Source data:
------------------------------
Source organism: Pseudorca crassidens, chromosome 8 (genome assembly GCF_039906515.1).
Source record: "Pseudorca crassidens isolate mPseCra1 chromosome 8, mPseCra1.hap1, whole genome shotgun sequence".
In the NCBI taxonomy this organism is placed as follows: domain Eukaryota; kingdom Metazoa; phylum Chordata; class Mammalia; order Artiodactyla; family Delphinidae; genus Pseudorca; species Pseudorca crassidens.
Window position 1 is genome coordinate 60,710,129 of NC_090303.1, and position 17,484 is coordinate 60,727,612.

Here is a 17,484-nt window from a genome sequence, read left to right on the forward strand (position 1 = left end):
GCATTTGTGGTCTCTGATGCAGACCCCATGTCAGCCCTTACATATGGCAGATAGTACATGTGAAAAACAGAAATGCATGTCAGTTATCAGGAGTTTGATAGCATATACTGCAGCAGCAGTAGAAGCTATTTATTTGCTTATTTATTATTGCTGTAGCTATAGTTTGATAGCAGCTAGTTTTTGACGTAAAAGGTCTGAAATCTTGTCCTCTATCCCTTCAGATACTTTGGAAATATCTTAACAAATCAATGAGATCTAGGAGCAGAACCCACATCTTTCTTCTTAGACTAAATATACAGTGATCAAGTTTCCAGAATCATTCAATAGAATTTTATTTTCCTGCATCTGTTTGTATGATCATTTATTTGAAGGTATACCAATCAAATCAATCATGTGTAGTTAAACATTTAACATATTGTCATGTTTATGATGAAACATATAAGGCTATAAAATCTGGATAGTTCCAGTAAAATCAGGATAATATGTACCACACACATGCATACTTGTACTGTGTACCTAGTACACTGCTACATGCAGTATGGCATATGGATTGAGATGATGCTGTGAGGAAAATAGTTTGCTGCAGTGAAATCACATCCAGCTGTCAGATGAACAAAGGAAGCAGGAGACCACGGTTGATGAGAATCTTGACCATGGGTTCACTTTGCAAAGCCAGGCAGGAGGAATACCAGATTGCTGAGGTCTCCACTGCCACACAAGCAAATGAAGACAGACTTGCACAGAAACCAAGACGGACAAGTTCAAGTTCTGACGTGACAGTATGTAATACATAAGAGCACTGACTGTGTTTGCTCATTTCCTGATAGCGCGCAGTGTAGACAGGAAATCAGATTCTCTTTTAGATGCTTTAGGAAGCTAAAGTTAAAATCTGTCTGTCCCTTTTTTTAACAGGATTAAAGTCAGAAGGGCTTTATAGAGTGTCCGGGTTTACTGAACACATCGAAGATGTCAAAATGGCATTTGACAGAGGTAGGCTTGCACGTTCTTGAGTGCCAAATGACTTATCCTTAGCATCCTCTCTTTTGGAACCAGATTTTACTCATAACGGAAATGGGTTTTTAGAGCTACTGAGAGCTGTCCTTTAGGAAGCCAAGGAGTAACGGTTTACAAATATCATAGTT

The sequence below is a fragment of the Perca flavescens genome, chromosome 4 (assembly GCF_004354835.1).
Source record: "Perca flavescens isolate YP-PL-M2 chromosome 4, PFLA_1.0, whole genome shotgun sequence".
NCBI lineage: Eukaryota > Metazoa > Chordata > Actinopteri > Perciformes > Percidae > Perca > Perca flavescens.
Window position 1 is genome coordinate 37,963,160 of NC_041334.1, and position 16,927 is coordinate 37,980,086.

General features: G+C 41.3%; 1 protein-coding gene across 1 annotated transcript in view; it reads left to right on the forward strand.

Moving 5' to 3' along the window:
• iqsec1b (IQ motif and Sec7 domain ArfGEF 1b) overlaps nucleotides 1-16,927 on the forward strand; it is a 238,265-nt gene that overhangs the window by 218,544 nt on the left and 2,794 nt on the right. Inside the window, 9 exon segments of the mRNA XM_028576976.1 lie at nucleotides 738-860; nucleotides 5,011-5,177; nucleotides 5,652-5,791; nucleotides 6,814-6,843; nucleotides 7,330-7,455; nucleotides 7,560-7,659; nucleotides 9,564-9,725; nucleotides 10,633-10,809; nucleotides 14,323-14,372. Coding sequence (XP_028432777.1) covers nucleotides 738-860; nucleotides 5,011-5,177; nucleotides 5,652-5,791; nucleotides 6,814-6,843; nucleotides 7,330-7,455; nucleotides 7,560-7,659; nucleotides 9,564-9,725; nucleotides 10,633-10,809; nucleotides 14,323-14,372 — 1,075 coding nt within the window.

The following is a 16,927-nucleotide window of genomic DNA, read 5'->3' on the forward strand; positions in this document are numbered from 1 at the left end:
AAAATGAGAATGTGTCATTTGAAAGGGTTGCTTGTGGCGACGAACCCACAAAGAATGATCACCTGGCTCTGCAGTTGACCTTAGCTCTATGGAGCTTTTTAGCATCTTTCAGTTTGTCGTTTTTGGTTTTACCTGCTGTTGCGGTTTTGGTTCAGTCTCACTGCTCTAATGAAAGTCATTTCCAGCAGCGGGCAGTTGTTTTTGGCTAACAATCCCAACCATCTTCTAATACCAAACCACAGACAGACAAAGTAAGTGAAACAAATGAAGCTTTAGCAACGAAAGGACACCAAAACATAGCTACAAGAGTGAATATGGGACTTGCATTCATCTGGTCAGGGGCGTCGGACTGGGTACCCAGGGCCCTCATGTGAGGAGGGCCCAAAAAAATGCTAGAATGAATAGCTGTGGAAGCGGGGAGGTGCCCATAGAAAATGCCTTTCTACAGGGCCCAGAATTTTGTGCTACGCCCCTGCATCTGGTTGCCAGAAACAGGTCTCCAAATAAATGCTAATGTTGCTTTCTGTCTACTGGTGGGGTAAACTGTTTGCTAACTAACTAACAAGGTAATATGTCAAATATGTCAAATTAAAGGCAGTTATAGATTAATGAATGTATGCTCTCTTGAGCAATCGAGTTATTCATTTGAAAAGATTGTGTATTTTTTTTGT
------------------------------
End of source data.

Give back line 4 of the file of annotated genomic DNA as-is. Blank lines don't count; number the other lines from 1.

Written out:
Window position 1 is genome coordinate 60,710,129 of NC_090303.1, and position 17,484 is coordinate 60,727,612.